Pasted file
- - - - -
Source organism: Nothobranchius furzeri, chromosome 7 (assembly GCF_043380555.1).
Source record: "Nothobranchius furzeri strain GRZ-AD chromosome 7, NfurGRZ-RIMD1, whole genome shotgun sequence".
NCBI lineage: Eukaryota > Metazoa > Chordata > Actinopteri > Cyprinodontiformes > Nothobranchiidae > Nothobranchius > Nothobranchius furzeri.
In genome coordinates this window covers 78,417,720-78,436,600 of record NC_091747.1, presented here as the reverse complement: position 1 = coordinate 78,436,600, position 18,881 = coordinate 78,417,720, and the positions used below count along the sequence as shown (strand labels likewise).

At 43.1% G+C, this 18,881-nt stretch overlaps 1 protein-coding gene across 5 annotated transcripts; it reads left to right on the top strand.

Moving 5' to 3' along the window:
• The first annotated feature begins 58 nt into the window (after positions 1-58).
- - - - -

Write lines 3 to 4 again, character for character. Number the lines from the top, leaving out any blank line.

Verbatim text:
NCBI lineage: Eukaryota > Metazoa > Chordata > Actinopteri > Cyprinodontiformes > Nothobranchiidae > Nothobranchius > Nothobranchius furzeri.
In genome coordinates this window covers 78,417,720-78,436,600 of record NC_091747.1, presented here as the reverse complement: position 1 = coordinate 78,436,600, position 18,881 = coordinate 78,417,720, and the positions used below count along the sequence as shown (strand labels likewise).